Is Your Horse Equine Professional Friendly?

by Lisa Carter on July 25, 2015

5 Things Every Horse Should Know - https://www.heavenlygaitsequinemassage.com

Is your horse equine professional friendly?  This may seem like a silly question, but I think you'd be surprised at the number of horses I've encountered over the years (my own included) that are not.  Many of you will think much of this is just common sense.  But I think for the majority of caretakers, it's just not something that they've actually tested to see if their horses have an issue.  They just assume that their horses will be okay. 

I'd like to share with you 5 things that your horse should know which will make your horse not only safer for you to be around, but help make your equine professionals' jobs much easier to accomplish.  So whether your horse needs the help of a veterinarian, farrier, bodyworker, etc., if you practice these basic things on a regular basis, you'll have a lot of bases covered.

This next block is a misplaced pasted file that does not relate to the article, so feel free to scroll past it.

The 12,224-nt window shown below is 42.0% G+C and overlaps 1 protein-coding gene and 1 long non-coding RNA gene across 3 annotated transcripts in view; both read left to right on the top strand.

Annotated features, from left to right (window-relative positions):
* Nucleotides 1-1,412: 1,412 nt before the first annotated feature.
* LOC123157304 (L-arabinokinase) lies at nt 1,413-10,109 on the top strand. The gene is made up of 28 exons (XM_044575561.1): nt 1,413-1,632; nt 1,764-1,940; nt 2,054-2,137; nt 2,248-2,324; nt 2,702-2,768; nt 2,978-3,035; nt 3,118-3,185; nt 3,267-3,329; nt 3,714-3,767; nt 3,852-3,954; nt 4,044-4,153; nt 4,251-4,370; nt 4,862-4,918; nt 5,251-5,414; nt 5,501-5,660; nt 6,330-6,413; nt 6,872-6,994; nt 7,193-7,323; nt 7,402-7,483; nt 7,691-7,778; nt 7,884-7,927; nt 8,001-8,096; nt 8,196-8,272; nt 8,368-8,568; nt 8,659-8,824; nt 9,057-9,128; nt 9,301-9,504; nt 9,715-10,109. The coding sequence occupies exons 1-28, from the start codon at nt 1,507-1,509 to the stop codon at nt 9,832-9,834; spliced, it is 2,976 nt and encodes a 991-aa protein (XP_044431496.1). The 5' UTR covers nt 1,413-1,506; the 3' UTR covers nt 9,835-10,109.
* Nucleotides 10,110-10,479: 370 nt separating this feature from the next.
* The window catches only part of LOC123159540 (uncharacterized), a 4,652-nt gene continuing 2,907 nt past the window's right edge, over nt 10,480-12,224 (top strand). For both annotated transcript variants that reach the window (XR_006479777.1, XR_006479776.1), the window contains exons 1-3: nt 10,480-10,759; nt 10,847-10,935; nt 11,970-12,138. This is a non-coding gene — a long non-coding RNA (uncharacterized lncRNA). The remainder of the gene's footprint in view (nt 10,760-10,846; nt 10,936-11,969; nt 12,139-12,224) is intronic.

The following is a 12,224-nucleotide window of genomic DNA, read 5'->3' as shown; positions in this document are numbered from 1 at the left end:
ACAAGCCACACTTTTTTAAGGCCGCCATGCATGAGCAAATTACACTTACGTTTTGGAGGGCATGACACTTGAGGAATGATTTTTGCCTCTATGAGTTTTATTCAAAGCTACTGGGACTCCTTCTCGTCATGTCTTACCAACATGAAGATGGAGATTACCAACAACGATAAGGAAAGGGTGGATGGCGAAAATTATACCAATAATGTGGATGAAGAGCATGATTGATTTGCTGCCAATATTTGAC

5 Things Every Horse Should Know

  • Give To Pressure At The Poll
  • Stand Tied Patiently For Extended Periods
  • Basic Handling For Shots/Temperature
  • Being Able To Work Around Inner Thigh/Sheath/Teats
  • Being Able To Handle/Maneuver Limbs

The information in this article is not meant to diagnose, treat or cure any condition or illness.  Nor is it meant replace proper veterinary care. It is meant for educational purposes only.  Always consult your chosen veterinary professional before starting your horse or other animal on any therapy. 


Lisa Carter, Certified Equine Massage Therapist, with her Arabian mare Siofhice.  www.heavenlygaitsequinemassage.com.Lisa Carter is a Certified Equine Massage Therapist (CEMT), with multiple certifications from several different equine bodywork schools.  She incorporates her knowledge and experience with Parelli Natural Horsemanship, equine bodywork, using essential oils for animals and as a veterinary technician to provide her clients with the resources they need to make informed decisions for their horses.  She encourages and facilitates network building between equine health care professionals, working together to find the best combination of therapies to meet the needs of the "whole horse".  

Are you ready to get better results with your horse?  Put your equine health care team to work so you and your horse can be doing what you were meant to.  Click here to get started!

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